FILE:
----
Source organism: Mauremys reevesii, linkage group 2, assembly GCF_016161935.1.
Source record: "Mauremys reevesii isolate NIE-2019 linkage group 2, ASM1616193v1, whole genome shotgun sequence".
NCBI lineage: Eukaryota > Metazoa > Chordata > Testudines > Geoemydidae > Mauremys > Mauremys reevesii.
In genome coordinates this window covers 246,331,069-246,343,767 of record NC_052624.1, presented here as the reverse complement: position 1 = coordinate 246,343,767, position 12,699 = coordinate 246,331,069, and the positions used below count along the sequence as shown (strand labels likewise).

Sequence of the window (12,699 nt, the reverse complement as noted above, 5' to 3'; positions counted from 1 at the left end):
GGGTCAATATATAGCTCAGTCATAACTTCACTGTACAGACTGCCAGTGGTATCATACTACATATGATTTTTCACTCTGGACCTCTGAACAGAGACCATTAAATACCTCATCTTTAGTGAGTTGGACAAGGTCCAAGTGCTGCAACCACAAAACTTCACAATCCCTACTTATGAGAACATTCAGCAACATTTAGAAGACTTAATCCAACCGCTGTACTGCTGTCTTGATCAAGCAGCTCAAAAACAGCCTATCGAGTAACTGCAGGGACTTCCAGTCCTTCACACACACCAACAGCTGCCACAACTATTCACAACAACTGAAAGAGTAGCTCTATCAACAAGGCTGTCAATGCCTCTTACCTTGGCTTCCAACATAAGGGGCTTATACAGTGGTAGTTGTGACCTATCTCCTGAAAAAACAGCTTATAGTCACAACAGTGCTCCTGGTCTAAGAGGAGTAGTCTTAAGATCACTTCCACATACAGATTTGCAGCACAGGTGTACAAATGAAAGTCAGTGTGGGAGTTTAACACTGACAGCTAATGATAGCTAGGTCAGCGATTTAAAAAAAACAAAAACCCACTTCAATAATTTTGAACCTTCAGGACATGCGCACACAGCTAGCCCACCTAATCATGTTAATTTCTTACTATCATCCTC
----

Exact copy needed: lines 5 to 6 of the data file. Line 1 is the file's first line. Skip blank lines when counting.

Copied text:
Sequence of the window (12,699 nt, the reverse complement as noted above, 5' to 3'; positions counted from 1 at the left end):
GGGTCAATATATAGCTCAGTCATAACTTCACTGTACAGACTGCCAGTGGTATCATACTACATATGATTTTTCACTCTGGACCTCTGAACAGAGACCATTAAATACCTCATCTTTAGTGAGTTGGACAAGGTCCAAGTGCTGCAACCACAAAACTTCACAATCCCTACTTATGAGAACATTCAGCAACATTTAGAAGACTTAATCCAACCGCTGTACTGCTGTCTTGATCAAGCAGCTCAAAAACAGCCTATCGAGTAACTGCAGGGACTTCCAGTCCTTCACACACACCAACAGCTGCCACAACTATTCACAACAACTGAAAGAGTAGCTCTATCAACAAGGCTGTCAATGCCTCTTACCTTGGCTTCCAACATAAGGGGCTTATACAGTGGTAGTTGTGACCTATCTCCTGAAAAAACAGCTTATAGTCACAACAGTGCTCCTGGTCTAAGAGGAGTAGTCTTAAGATCACTTCCACATACAGATTTGCAGCACAGGTGTACAAATGAAAGTCAGTGTGGGAGTTTAACACTGACAGCTAATGATAGCTAGGTCAGCGATTTAAAAAAAACAAAAACCCACTTCAATAATTTTGAACCTTCAGGACATGCGCACACAGCTAGCCCACCTAATCATGTTAATTTCTTACTATCATCCTC